- Associated Press - Saturday, May 6, 2017

SALT LAKE CITY (AP) - Utah Sen. Mike Lee belongs to a new breed of Republican leaders who are looking for alternatives in sentencing for those accused of crimes.

Republicans like Lee at the state and federal levels are replacing decades of “tough on crime” policies with “smart on crime” alternatives that are showing results in the states and gaining traction in Washington, The Deseret News reported (http://bit.ly/2q9oPPt).

With his election 2010, Lee was relentless in sharing the story of Weldon Angelos and was instrumental in the Utah man’s early release from federal prison.

In 2004, Angelos was sentenced to 55 years without parole for his first marijuana-dealing arrest. To Lee, an assistant U.S. attorney at the time, the sentence was harsh.

There is no probation for federal crimes, only small reductions for good behavior. So without Lee’s intervention, he would have been behind bars until he was an old man, Instead, he was released after 13 years, thanks to Lee’s intervention.

Many Democrats have long been willing to embrace reform over punishment. Of the 36 co-sponsors on a major bipartisan Senate bill last session, 20 were Democrats, and many GOP senators, including Jeff Sessions, the new Attorney General, continue to oppose reforms.

But Republicans like Lee are moving their party in the direction of reform,

In 2003, Angelos was a 23-year-old music producer and father of two boys. He began selling marijuana to make ends meet and was arrested after selling pot to undercover federal informants in three separate stings - all of which the prosecutors arranged before making one arrest, which was Angelos’ first.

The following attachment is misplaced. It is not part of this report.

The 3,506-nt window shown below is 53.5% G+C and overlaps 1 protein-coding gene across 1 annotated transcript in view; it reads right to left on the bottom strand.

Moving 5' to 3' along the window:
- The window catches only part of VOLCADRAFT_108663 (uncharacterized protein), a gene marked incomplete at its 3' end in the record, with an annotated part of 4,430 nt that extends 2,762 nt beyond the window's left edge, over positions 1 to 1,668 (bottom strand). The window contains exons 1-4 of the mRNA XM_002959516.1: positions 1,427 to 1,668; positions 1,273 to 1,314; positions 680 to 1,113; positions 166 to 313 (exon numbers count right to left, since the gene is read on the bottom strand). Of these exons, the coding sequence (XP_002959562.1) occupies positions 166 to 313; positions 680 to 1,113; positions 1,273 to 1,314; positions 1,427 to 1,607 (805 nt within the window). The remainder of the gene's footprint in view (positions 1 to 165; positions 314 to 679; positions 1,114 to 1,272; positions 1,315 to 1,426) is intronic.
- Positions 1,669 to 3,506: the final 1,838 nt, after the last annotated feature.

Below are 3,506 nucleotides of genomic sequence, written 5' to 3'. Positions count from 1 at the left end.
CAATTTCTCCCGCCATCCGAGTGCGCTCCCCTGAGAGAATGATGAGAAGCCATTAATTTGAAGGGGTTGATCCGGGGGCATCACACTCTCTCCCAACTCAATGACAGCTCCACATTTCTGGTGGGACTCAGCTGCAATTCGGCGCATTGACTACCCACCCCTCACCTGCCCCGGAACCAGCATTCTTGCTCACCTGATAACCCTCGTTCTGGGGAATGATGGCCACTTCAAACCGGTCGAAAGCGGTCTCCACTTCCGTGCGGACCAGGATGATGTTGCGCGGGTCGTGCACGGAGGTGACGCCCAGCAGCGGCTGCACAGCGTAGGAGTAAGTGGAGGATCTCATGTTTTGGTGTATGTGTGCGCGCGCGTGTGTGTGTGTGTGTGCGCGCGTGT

When Angelos made the sales, he had a handgun in the room. It was a gun he did not touch or mention, but its presence was crucial. Under federal law, using a firearm during drug trafficking carries a mandatory five years for the first offense and 25 for each subsequent instance. Having conducted three stings for one arrest, the prosecutors “stacked” the charges, so Angelos faced 55 years without parole for a first-time, nonviolent marijuana arrest.

“I had seen harsh sentences,” Lee said, “but this was taking it to a whole new level.”

Lee would later write to President Barack Obama, pleading for clemency for Angelos, “A sentence for selling marijuana that is five times longer than a child rapist’s is not only unjust - it is inexplicable.”

One of the first expressions of conservative criminal justice reform came in 2004, when President George W. Bush proposed a policy package to lower incarceration rates and smooth prisoner re-entry success.

“America is the land of second chance, and when the gates of the prison open, the path ahead should lead to a better life,” Bush said.

Lee has continued to address over-criminalization and excessive sentence issues. In March, Lee and other senators discussed a reform with President Donald Trump’s son-in-law Jared Kushner. Observers believe cheaper and more humane changes to the federal penal system could be coming soon if any major bipartisan legislation passes this session.

___

Information from: Deseret News, http://www.deseretnews.com

LOAD COMMENTS ()

 

Click to Read More

Click to Hide